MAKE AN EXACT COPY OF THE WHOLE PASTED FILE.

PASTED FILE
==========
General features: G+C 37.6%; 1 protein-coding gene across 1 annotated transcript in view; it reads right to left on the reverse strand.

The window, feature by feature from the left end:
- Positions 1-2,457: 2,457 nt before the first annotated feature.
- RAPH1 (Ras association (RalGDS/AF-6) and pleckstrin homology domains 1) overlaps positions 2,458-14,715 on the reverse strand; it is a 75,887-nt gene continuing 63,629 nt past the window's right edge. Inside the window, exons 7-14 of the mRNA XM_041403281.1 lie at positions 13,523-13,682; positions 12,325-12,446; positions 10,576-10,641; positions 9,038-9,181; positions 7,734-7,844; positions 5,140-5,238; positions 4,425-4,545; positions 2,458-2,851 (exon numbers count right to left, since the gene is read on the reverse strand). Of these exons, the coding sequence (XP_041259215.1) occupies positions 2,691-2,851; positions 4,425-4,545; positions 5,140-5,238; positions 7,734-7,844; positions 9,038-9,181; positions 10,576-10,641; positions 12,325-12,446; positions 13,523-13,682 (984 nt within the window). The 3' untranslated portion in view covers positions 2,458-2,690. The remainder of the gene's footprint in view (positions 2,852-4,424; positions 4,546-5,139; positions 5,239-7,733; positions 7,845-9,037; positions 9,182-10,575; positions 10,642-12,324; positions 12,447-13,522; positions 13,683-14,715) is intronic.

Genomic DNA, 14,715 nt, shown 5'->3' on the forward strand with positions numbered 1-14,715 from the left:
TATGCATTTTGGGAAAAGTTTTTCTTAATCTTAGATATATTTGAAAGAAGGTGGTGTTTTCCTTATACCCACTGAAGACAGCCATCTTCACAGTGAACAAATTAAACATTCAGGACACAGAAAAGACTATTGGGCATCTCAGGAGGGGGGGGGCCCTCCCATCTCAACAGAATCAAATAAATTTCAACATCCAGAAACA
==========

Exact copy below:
General features: G+C 37.6%; 1 protein-coding gene across 1 annotated transcript in view; it reads right to left on the reverse strand.

The window, feature by feature from the left end:
- Positions 1-2,457: 2,457 nt before the first annotated feature.
- RAPH1 (Ras association (RalGDS/AF-6) and pleckstrin homology domains 1) overlaps positions 2,458-14,715 on the reverse strand; it is a 75,887-nt gene continuing 63,629 nt past the window's right edge. Inside the window, exons 7-14 of the mRNA XM_041403281.1 lie at positions 13,523-13,682; positions 12,325-12,446; positions 10,576-10,641; positions 9,038-9,181; positions 7,734-7,844; positions 5,140-5,238; positions 4,425-4,545; positions 2,458-2,851 (exon numbers count right to left, since the gene is read on the reverse strand). Of these exons, the coding sequence (XP_041259215.1) occupies positions 2,691-2,851; positions 4,425-4,545; positions 5,140-5,238; positions 7,734-7,844; positions 9,038-9,181; positions 10,576-10,641; positions 12,325-12,446; positions 13,523-13,682 (984 nt within the window). The 3' untranslated portion in view covers positions 2,458-2,690. The remainder of the gene's footprint in view (positions 2,852-4,424; positions 4,546-5,139; positions 5,239-7,733; positions 7,845-9,037; positions 9,182-10,575; positions 10,642-12,324; positions 12,447-13,522; positions 13,683-14,715) is intronic.

Genomic DNA, 14,715 nt, shown 5'->3' on the forward strand with positions numbered 1-14,715 from the left:
TATGCATTTTGGGAAAAGTTTTTCTTAATCTTAGATATATTTGAAAGAAGGTGGTGTTTTCCTTATACCCACTGAAGACAGCCATCTTCACAGTGAACAAATTAAACATTCAGGACACAGAAAAGACTATTGGGCATCTCAGGAGGGGGGGGGCCCTCCCATCTCAACAGAATCAAATAAATTTCAACATCCAGAAACA